With the appointment of Judge Amy Coney Barrett to the Supreme Court, the legal battle over reproductive rights in the United States is likely to intensify quickly. There are currently 17 abortion-related cases one step away from the Supreme Court. And now, with a 6-3 conservative majority on the Court, the future of Roe v. Wade — the 1973 case which ruled that abortion is a constitutional right — is more uncertain than ever.
Barrett, a devout Catholic and former mentee of the late conservative Justice Antonin Scalia, evaded questions about abortion during her confirmation hearing. But pro-choice groups like NARAL and Planned Parenthood have called her a “clear and present danger to Roe and reproductive freedom,” and “a particular insult to the legacy of Justice Ginsberg.” Indeed, Barrett was a member of an anti-abortion, “right to life” group in Indiana as recently as 2016, and in 2013, she gave two talks to anti-abortion student groups at the University of Notre Dame.
Should the court reverse Roe, abortion would immediately be banned in several states due to what are known as “trigger laws”: legislative bans on abortion that aren’t active while Roe is in place, but will be “triggered” and automatically make abortion illegal as soon as the landmark decision is overturned.
Below, what you need to know about so-called trigger laws.
Ten states have passed post-Roe trigger laws.
According to the pro-choice research organization the Guttmacher Institute, ten states have passed laws post-Roe that would, if Roe were overturned, immediately ban all or almost all abortions, including Arkansas, Idaho, Kentucky, Louisiana, Mississippi, Missouri, North Dakota, South Dakota, Tennessee, and Utah.
Some of these laws have been on the books for over a decade (Louisiana passed its trigger bill in 2006) but a third were passed in the last year, HuffPost notes. This is likely in response to the appointment of Brett Kavanaugh to the Supreme Court, and to the Trump administration’s explicit anti-choice platform.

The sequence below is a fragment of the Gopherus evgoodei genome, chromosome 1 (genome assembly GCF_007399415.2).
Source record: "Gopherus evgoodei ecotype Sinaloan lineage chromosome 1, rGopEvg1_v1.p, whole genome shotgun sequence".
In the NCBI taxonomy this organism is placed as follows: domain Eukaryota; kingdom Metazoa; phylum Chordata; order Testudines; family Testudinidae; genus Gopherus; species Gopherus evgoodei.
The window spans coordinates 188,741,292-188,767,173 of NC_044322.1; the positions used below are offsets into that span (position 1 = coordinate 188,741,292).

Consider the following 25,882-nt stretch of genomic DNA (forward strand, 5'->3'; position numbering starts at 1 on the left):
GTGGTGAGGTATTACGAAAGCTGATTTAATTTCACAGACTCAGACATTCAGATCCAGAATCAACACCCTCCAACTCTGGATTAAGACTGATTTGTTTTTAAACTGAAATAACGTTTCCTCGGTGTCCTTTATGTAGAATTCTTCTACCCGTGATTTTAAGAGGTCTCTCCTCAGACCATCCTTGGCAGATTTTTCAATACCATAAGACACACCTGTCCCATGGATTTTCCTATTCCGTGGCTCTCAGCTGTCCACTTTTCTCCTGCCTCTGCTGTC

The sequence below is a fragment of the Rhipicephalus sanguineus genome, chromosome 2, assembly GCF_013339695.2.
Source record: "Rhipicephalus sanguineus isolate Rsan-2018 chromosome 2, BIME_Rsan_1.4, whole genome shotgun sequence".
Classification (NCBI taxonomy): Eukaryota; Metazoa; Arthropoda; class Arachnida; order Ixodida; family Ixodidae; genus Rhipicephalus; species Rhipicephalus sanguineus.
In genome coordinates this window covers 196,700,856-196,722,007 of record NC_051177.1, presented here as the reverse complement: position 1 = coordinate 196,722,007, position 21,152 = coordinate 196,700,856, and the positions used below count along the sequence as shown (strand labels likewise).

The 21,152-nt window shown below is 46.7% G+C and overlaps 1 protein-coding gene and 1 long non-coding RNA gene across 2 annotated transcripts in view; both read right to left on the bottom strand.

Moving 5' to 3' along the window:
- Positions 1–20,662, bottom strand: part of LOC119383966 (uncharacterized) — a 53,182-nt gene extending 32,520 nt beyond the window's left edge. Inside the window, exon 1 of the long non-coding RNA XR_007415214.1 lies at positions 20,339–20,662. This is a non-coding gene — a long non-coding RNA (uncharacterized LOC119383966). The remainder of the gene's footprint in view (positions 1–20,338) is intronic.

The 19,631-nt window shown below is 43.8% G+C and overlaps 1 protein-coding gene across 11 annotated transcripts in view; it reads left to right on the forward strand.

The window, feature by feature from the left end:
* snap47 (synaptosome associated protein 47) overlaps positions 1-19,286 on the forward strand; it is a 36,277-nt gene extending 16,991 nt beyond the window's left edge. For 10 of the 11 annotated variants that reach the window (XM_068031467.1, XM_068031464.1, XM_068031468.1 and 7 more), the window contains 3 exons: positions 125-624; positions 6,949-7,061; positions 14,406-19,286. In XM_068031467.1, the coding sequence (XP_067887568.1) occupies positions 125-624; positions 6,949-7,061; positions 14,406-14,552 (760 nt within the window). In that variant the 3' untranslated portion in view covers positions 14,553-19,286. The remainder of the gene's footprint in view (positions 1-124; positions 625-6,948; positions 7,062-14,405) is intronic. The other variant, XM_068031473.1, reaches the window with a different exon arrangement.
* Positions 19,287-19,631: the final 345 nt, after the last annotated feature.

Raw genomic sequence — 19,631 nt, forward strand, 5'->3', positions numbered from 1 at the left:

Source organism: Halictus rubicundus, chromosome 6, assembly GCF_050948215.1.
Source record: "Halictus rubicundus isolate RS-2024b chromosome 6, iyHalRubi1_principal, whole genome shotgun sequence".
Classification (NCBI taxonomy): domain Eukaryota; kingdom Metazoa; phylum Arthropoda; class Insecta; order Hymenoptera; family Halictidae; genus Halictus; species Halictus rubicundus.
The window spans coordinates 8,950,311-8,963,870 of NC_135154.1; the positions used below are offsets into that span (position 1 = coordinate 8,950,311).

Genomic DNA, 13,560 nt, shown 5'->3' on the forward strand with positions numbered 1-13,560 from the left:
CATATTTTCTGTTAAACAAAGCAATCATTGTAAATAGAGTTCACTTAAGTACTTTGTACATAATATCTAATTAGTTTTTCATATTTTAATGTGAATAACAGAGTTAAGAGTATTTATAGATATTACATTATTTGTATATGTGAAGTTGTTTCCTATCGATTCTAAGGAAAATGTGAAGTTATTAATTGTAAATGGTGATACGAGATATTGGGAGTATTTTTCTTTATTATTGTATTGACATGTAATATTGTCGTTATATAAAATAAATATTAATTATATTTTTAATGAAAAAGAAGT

Some states still have pre-Roe abortion bans on the books.
Additionally, nine states have kept pre-Roe abortion bans on their books, and while these laws have not been enforced since Roe, the Guttmacher Institute says they could potentially be used to restrict the legal status of abortion if Roe were overturned. These states are Alabama, Arizona, Arkansas, Michigan, Mississippi, New Mexico, Oklahoma, West Virginia, and Wisconsin.
Even without being “triggered,” these laws still have negative consequences.
Such laws create a “climate of confusion,” Jessica Arons, a senior advocacy and policy counsel for for reproductive freedom at the American Civil Liberties Union, told HuffPost, explaining that people unfamiliar with the details of these laws might interpret them as outright bans that are already being enforced, and be worried about seeking an abortion within their state.
Even beyond that, Arons went on, having these laws in place demonizes abortions, and the people who seek them. “Every time you have a legislature pass either an actual ban or the threat of a ban, which is what a trigger law is, then it sends a message that abortion is either a crime today, or it will be in the very near future, and that it should be.”
So what can we do?
As Politico noted in September, there are several cases in the Court’s pipeline that would allow it to severely restrict access to abortion without having to confront Roe directly. And even with Roe still in place, many states have managed to make abortions effectively inaccessible for much of their population by implementing restrictive laws that limit how, when, and where people can get them.
“There are so many people for whom abortion access doesn’t exist — in the South, in the Midwest, for poor people, for Black people,” Robyn Marty, author of the books The End of Roe v. Wade and A Handbook for a Post-Roe America, told the Cut back in September. If trigger laws in the South and Midwest are activated, Marty says, “we’re getting to a point where we are literally talking about a region in which every person who needs an abortion will have to fly somewhere.”
Marty estimates that we won’t see any sort of federal change on the matter until next June. In the meantime, those looking to help can donate directly to funds that help pay for abortion care and transportation to clinics for those who cannot afford it, in states with restrictive abortion laws. Here’s a complete list of funds that could use support.